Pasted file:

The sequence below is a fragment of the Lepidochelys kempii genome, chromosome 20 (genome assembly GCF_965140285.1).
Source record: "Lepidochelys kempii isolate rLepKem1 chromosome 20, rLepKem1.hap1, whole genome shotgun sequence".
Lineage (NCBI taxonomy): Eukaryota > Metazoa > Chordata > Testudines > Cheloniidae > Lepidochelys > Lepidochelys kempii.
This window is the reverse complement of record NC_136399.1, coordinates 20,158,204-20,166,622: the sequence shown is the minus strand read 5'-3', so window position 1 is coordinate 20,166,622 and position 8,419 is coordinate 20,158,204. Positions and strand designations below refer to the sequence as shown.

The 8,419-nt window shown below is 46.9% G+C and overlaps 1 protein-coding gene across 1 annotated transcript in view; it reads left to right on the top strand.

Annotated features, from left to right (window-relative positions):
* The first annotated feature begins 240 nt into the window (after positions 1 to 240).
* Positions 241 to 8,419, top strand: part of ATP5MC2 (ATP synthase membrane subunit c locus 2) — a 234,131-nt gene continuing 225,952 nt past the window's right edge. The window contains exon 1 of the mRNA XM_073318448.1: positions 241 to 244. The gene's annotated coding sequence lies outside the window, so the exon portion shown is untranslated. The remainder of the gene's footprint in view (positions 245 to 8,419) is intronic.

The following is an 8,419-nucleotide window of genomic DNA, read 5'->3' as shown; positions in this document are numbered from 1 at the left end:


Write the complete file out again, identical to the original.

The sequence below is a fragment of the Lepidochelys kempii genome, chromosome 20 (genome assembly GCF_965140285.1).
Source record: "Lepidochelys kempii isolate rLepKem1 chromosome 20, rLepKem1.hap1, whole genome shotgun sequence".
Lineage (NCBI taxonomy): Eukaryota > Metazoa > Chordata > Testudines > Cheloniidae > Lepidochelys > Lepidochelys kempii.
This window is the reverse complement of record NC_136399.1, coordinates 20,158,204-20,166,622: the sequence shown is the minus strand read 5'-3', so window position 1 is coordinate 20,166,622 and position 8,419 is coordinate 20,158,204. Positions and strand designations below refer to the sequence as shown.

The 8,419-nt window shown below is 46.9% G+C and overlaps 1 protein-coding gene across 1 annotated transcript in view; it reads left to right on the top strand.

Annotated features, from left to right (window-relative positions):
* The first annotated feature begins 240 nt into the window (after positions 1 to 240).
* Positions 241 to 8,419, top strand: part of ATP5MC2 (ATP synthase membrane subunit c locus 2) — a 234,131-nt gene continuing 225,952 nt past the window's right edge. The window contains exon 1 of the mRNA XM_073318448.1: positions 241 to 244. The gene's annotated coding sequence lies outside the window, so the exon portion shown is untranslated. The remainder of the gene's footprint in view (positions 245 to 8,419) is intronic.

The following is an 8,419-nucleotide window of genomic DNA, read 5'->3' as shown; positions in this document are numbered from 1 at the left end: